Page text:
Bob and the rest of the Wailers realized they would have to make some compromises with their sound in the initial albums in order to break through and attract an early 1970's audience. So it was with their blessing that Chris Blackwell brought in a couple of session players to smooth out the edges to make it more palatable for, specifically, the North American market.
One of the most fascinating parts of the DVD was when they focused on the actual remixing of the material. The people at Island Records made the master tape and the board available for the shoot. Chris Blackwell and the original technician than sat down and took us through track after track and what they did with it.
They would then switch over to the session men who talked about how they tried to make what they knew about music fit in with Reggae and how they came up with the added bits you had just heard through the board. At one point the keyboard player, John "Rabbit" Bundrick, was describing how Bob Marley was showing him what he wanted and laughing because of the way in which he would do it. (Not caring about what keys he was hitting, just giving him the pattern to fit the music rhythmically)
Bundrick looked into the camera like he was looking into the past and said, "He was playing from the heart and I learned that from him. As a musician you're always wanting to learn something new". This is more then thirty years latter and it sounded like he was talking about yesterday. Wayne Perkins (a guitar player brought in for the sessions) and he both talked about not understanding how the music worked initially and how they had to let both it and Bob work with them to find the groove and the proper touch.
Perkins was especially funny. An American from the South, he said it didn't sound like anything he had ever played before "from Blues to Church music". Then as he was trying to figure out what the hell he was going to do it came to him – "It was backwards". From then on he had no problems. (If you listen to Catch A Fire again and the song "Concrete Jungle" that guitar leading off the song and sustaining through it for a while is Perkins. He said when he finished that bit Bob was so excited he came bounding out of the booth and tried to stuff a joint the size of a two by four in his mouth.)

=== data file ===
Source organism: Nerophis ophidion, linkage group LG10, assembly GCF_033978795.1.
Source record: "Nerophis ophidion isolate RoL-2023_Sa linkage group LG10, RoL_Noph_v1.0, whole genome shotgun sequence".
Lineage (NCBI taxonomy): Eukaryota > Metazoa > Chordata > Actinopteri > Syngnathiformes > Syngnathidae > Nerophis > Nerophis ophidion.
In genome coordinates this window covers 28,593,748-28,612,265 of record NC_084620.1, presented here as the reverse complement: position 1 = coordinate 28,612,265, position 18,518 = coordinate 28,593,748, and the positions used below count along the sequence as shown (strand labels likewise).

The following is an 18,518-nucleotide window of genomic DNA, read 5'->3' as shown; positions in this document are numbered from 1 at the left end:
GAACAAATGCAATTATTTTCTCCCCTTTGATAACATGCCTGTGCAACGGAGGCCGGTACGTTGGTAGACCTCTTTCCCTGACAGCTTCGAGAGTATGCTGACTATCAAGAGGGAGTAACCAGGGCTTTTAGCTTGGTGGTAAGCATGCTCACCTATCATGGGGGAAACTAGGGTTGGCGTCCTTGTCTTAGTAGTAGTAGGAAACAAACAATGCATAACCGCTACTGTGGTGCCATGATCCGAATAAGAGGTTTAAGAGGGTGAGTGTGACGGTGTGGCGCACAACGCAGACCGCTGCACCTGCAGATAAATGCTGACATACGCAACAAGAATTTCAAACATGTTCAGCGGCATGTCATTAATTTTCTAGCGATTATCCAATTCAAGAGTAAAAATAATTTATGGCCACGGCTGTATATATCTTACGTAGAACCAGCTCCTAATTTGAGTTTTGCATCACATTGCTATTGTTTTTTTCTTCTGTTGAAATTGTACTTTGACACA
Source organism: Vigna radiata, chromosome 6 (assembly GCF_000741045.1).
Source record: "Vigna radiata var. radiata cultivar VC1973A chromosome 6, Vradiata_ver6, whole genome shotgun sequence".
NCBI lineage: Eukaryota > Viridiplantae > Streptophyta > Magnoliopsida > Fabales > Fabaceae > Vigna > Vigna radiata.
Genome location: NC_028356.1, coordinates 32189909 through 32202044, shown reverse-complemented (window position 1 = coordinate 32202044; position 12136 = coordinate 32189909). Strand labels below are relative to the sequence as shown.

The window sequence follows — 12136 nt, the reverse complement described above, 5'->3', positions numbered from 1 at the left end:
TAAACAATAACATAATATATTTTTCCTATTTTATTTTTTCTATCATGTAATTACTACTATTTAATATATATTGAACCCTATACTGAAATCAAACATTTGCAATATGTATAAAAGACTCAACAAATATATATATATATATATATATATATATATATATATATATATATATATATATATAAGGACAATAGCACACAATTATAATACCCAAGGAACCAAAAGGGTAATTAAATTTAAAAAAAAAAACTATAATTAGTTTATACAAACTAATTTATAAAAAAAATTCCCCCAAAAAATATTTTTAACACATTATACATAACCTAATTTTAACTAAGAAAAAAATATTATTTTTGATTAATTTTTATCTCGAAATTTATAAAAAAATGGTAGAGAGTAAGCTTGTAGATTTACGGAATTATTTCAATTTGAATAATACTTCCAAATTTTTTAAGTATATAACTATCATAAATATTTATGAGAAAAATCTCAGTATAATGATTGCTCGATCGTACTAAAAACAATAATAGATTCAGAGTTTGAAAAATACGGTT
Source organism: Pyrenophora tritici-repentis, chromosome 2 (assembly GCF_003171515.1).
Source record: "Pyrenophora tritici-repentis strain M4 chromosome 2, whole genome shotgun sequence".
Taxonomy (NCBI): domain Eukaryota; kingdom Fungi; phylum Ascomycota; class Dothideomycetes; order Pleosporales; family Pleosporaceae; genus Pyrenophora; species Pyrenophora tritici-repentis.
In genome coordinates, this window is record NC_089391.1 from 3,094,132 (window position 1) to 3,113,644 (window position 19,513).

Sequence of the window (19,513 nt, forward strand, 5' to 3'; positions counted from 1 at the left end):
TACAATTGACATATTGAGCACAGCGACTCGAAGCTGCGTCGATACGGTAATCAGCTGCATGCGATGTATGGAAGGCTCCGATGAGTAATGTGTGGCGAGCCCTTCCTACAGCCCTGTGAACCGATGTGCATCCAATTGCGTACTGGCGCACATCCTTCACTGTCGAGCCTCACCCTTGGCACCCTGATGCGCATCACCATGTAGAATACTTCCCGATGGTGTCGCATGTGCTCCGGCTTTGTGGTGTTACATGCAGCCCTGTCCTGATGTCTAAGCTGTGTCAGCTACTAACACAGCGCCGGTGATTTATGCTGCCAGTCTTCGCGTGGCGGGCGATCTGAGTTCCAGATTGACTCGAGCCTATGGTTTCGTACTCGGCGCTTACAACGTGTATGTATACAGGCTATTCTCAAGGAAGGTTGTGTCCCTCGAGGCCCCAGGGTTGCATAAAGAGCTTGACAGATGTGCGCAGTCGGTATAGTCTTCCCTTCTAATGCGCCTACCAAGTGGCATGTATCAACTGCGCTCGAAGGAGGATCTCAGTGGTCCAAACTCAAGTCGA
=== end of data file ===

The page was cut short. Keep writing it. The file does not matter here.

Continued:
There's a lovely scene near the end where Chris Blackwell and the engineer are sitting listening to the original eight-track recording, just smiling and ever so slightly Blackwell is shaking his head. When the music stops he gets sort of a wistful expression on his face and says something to the effect of, "We could have released it just like that, it sounds so great you wonder why we didn't. But I thought we had to do what we did if they had a chance of it breaking into the big markets. We all thought that"
That's where I really gained new respect for the man because I could hear the regret in his voice for tampering with something so good. Even now he was still second-guessing his decision – even though it was probably the right one. Even with the modifications the album only sold 40-thousand copies that first year. Over the years as the band gained in popularity sales eventually amounted to over a million. But in those early years there was no guarantee of reggae or Bob Marley ever achieving the fame and popularity he and the music have obtained since.
Chris Blackwell took a sizable risk on signing the Wailers, they were an unproven commodity, but as this documentary shows they were astute enough to realize they would have to make some compromises at first in order to achieve their dream of spreading their message. Bob Marley And The Wailers: Catch A Fire is a wonderful documentary on the process of building a great album and the birth of a new musical form. Anybody who has an interest in Bob Marley or reggae will find this DVD both fascinating and a pleasure to watch.